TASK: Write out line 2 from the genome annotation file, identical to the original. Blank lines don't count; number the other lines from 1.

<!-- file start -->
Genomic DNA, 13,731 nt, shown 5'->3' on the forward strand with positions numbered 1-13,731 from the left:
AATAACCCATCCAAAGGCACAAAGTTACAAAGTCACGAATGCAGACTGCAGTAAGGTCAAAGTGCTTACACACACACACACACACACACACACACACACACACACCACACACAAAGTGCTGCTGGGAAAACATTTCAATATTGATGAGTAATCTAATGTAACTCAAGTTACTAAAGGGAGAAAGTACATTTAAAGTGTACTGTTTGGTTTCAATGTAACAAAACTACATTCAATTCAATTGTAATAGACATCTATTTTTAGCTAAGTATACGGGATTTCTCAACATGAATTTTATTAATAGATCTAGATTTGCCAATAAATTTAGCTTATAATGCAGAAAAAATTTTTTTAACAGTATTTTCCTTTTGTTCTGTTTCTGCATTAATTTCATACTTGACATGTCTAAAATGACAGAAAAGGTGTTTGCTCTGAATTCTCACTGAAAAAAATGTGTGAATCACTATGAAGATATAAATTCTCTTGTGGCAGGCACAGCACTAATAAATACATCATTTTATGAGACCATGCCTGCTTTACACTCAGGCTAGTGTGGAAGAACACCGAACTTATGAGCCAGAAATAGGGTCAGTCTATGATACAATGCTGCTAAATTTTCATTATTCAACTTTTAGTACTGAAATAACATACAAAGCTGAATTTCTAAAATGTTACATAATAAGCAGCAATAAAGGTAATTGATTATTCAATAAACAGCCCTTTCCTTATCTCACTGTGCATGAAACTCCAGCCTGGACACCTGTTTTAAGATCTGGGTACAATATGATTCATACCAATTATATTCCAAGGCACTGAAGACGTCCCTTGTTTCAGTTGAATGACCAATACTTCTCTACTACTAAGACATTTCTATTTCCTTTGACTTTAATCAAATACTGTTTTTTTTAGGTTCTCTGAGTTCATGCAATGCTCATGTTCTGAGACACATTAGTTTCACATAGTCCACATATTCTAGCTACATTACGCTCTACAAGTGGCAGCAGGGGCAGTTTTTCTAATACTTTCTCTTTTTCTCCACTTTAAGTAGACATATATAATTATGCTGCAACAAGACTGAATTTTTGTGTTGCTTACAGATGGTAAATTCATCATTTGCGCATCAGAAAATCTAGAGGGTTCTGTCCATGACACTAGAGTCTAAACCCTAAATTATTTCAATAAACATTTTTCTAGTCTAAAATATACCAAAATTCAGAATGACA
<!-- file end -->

AATAACCCATCCAAAGGCACAAAGTTACAAAGTCACGAATGCAGACTGCAGTAAGGTCAAAGTGCTTACACACACACACACACACACACACACACACACACACACCACACACAAAGTGCTGCTGGGAAAACATTTCAATATTGATGAGTAATCTAATGTAACTCAAGTTACTAAAGGGAGAAAGTACATTTAAAGTGTACTGTTTGGTTTCAATGTAACAAAACTACATTCAATTCAATTGTAATAGACATCTATTTTTAGCTAAGTATACGGGATTTCTCAACATGAATTTTATTAATAGATCTAGATTTGCCAATAAATTTAGCTTATAATGCAGAAAAAATTTTTTTAACAGTATTTTCCTTTTGTTCTGTTTCTGCATTAATTTCATACTTGACATGTCTAAAATGACAGAAAAGGTGTTTGCTCTGAATTCTCACTGAAAAAAATGTGTGAATCACTATGAAGATATAAATTCTCTTGTGGCAGGCACAGCACTAATAAATACATCATTTTATGAGACCATGCCTGCTTTACACTCAGGCTAGTGTGGAAGAACACCGAACTTATGAGCCAGAAATAGGGTCAGTCTATGATACAATGCTGCTAAATTTTCATTATTCAACTTTTAGTACTGAAATAACATACAAAGCTGAATTTCTAAAATGTTACATAATAAGCAGCAATAAAGGTAATTGATTATTCAATAAACAGCCCTTTCCTTATCTCACTGTGCATGAAACTCCAGCCTGGACACCTGTTTTAAGATCTGGGTACAATATGATTCATACCAATTATATTCCAAGGCACTGAAGACGTCCCTTGTTTCAGTTGAATGACCAATACTTCTCTACTACTAAGACATTTCTATTTCCTTTGACTTTAATCAAATACTGTTTTTTTTAGGTTCTCTGAGTTCATGCAATGCTCATGTTCTGAGACACATTAGTTTCACATAGTCCACATATTCTAGCTACATTACGCTCTACAAGTGGCAGCAGGGGCAGTTTTTCTAATACTTTCTCTTTTTCTCCACTTTAAGTAGACATATATAATTATGCTGCAACAAGACTGAATTTTTGTGTTGCTTACAGATGGTAAATTCATCATTTGCGCATCAGAAAATCTAGAGGGTTCTGTCCATGACACTAGAGTCTAAACCCTAAATTATTTCAATAAACATTTTTCTAGTCTAAAATATACCAAAATTCAGAATGACA